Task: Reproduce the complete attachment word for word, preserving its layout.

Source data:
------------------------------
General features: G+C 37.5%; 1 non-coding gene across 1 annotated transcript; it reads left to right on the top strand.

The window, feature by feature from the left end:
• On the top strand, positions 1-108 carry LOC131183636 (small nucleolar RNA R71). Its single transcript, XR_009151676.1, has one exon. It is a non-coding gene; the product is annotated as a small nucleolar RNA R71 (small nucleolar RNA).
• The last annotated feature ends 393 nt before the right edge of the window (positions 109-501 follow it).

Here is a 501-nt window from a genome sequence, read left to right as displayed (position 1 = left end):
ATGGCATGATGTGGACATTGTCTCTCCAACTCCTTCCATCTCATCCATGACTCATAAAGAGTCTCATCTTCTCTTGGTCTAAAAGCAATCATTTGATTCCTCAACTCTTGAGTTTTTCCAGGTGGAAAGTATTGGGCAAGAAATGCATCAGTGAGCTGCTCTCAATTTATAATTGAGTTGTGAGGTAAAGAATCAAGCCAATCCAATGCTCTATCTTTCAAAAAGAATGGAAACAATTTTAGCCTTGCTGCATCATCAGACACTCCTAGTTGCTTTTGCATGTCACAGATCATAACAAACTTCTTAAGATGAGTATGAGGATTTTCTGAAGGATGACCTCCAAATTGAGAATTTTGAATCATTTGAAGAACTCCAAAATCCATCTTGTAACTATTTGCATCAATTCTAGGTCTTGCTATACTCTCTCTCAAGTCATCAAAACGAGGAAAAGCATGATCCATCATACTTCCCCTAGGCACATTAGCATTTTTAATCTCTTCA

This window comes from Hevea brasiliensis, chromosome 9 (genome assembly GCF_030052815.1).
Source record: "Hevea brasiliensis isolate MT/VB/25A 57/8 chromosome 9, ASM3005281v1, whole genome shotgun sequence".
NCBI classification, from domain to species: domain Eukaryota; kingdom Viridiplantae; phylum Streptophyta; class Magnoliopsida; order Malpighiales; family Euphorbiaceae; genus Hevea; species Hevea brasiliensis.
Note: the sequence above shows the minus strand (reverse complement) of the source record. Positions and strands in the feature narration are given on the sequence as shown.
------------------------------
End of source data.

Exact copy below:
General features: G+C 37.5%; 1 non-coding gene across 1 annotated transcript; it reads left to right on the top strand.

The window, feature by feature from the left end:
• On the top strand, positions 1-108 carry LOC131183636 (small nucleolar RNA R71). Its single transcript, XR_009151676.1, has one exon. It is a non-coding gene; the product is annotated as a small nucleolar RNA R71 (small nucleolar RNA).
• The last annotated feature ends 393 nt before the right edge of the window (positions 109-501 follow it).

Here is a 501-nt window from a genome sequence, read left to right as displayed (position 1 = left end):
ATGGCATGATGTGGACATTGTCTCTCCAACTCCTTCCATCTCATCCATGACTCATAAAGAGTCTCATCTTCTCTTGGTCTAAAAGCAATCATTTGATTCCTCAACTCTTGAGTTTTTCCAGGTGGAAAGTATTGGGCAAGAAATGCATCAGTGAGCTGCTCTCAATTTATAATTGAGTTGTGAGGTAAAGAATCAAGCCAATCCAATGCTCTATCTTTCAAAAAGAATGGAAACAATTTTAGCCTTGCTGCATCATCAGACACTCCTAGTTGCTTTTGCATGTCACAGATCATAACAAACTTCTTAAGATGAGTATGAGGATTTTCTGAAGGATGACCTCCAAATTGAGAATTTTGAATCATTTGAAGAACTCCAAAATCCATCTTGTAACTATTTGCATCAATTCTAGGTCTTGCTATACTCTCTCTCAAGTCATCAAAACGAGGAAAAGCATGATCCATCATACTTCCCCTAGGCACATTAGCATTTTTAATCTCTTCA

This window comes from Hevea brasiliensis, chromosome 9 (genome assembly GCF_030052815.1).
Source record: "Hevea brasiliensis isolate MT/VB/25A 57/8 chromosome 9, ASM3005281v1, whole genome shotgun sequence".
NCBI classification, from domain to species: domain Eukaryota; kingdom Viridiplantae; phylum Streptophyta; class Magnoliopsida; order Malpighiales; family Euphorbiaceae; genus Hevea; species Hevea brasiliensis.
Note: the sequence above shows the minus strand (reverse complement) of the source record. Positions and strands in the feature narration are given on the sequence as shown.